In the dashboard below, we’ve used Custom Charts for Jira to make a 2D Stacked Bar Chart displaying story points completed per sprint by each assignee. This will help the team understand their capacity; if, for example, Becky was completing an average of 9 story points per sprint while Kevin was completing 2, there may need to be a different allocation of work in the next sprint to keep the workload balanced.
The 1D Bar Chart with issues in each epic by status gives the team an idea of how things are progressing across the organization, since epics are made up of stories that can be completed by different teams. The Table Chart shows blocked issues by priority so that the team can swarm on any bottlenecks that are holding them, and potentially other teams, up. The Custom Charts Issue List shows a list of Done issues so that managers and other teams, such as marketing and sales, can see what features have been completed.
Jira Dashboard for retrospective meetings
The best dashboards are ones that are focused and just have a few things on them, specific to what you’re looking to track. In general terms, the less gadgets the better. This applies to retrospective meetings as well, where focused discussions based on specific gadgets will help you track your progress at the next retro, i.e. what your team has decided to start fixing.
However, a focused approach only works if you know what to focus on. There are times when you can come out of a retro—or any other kind of meeting—and have no idea what’s happening. You know there’s something that needs to be fixed, a blocker or bottleneck somewhere, but you don’t know where or what’s causing it.
In those circumstances, a scattershot approach can actually help. In other words, you track things that you think might be causing the problem, and start looking for patterns. When the cause starts to become clear, you can home in on more specific items. You might find that it’s just a data quality issue, e.g. people aren’t updating tickets. Alternatively, you might find that you have some real bottlenecks, or that your workflow in Jira is not serving your team well because it’s not representing what the flow of work really looks like.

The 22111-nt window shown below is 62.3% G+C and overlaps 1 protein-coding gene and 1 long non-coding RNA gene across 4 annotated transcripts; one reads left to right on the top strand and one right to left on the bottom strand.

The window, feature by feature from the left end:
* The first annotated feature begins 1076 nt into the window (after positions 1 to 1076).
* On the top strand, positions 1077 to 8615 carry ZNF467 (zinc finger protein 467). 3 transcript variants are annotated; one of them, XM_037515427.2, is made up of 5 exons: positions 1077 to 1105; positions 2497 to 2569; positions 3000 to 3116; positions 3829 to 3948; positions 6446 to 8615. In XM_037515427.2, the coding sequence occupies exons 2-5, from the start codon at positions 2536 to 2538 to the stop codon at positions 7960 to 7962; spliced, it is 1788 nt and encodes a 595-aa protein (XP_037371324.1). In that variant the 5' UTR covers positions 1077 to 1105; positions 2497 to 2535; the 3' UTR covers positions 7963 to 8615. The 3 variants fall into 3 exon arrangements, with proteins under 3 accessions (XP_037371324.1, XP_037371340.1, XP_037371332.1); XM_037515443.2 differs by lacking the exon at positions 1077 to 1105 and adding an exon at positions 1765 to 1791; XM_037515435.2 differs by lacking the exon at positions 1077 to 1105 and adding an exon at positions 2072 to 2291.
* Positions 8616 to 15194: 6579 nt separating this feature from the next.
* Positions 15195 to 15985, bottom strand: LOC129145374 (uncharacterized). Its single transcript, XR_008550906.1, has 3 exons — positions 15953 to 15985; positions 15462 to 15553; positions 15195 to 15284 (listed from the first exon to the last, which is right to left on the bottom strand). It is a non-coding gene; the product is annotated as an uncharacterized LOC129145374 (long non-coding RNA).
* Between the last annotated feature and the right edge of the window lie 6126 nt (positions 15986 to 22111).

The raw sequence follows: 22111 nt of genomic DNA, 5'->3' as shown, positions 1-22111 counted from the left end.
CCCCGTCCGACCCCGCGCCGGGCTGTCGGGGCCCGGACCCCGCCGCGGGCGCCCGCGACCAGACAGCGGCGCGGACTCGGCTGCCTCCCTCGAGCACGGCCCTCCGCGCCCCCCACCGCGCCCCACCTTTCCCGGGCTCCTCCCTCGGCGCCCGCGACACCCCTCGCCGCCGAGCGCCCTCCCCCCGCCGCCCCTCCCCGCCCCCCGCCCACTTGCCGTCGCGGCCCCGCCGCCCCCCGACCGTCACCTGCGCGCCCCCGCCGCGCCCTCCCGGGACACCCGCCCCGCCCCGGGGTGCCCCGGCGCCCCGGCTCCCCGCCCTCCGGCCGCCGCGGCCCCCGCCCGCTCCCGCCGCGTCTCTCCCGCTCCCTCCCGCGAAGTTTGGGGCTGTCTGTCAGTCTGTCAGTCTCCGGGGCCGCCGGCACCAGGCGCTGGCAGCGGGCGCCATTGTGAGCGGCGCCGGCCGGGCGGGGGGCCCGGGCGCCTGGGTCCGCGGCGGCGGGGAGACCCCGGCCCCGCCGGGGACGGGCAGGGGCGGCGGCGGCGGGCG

So, your dashboard for delving deeper into retrospective items could include the following gadgets:
- multiple Two-Dimensional Filter Statistics for different issue filters, to break down categories of data
- Pie Chart, for a quick visual overview of your issues by status, assignee, issue type etc.
- Jira Roadmap, which shows a list of versions due for release and the number of issues resolved/unresolved in each version.
Use these gadgets to look for patterns, then drill down into what you find with a more focused dashboard.
Of course, adding multiple 2D Filter Statistics gadgets like the one above isn’t going to make for a very visual or easy-to-navigate dashboard. Custom Charts for Jira users could replace their 2D Filter Statistics gadgets with multiple 2D Stacked Bar Charts instead, which are much more likely to grab attention.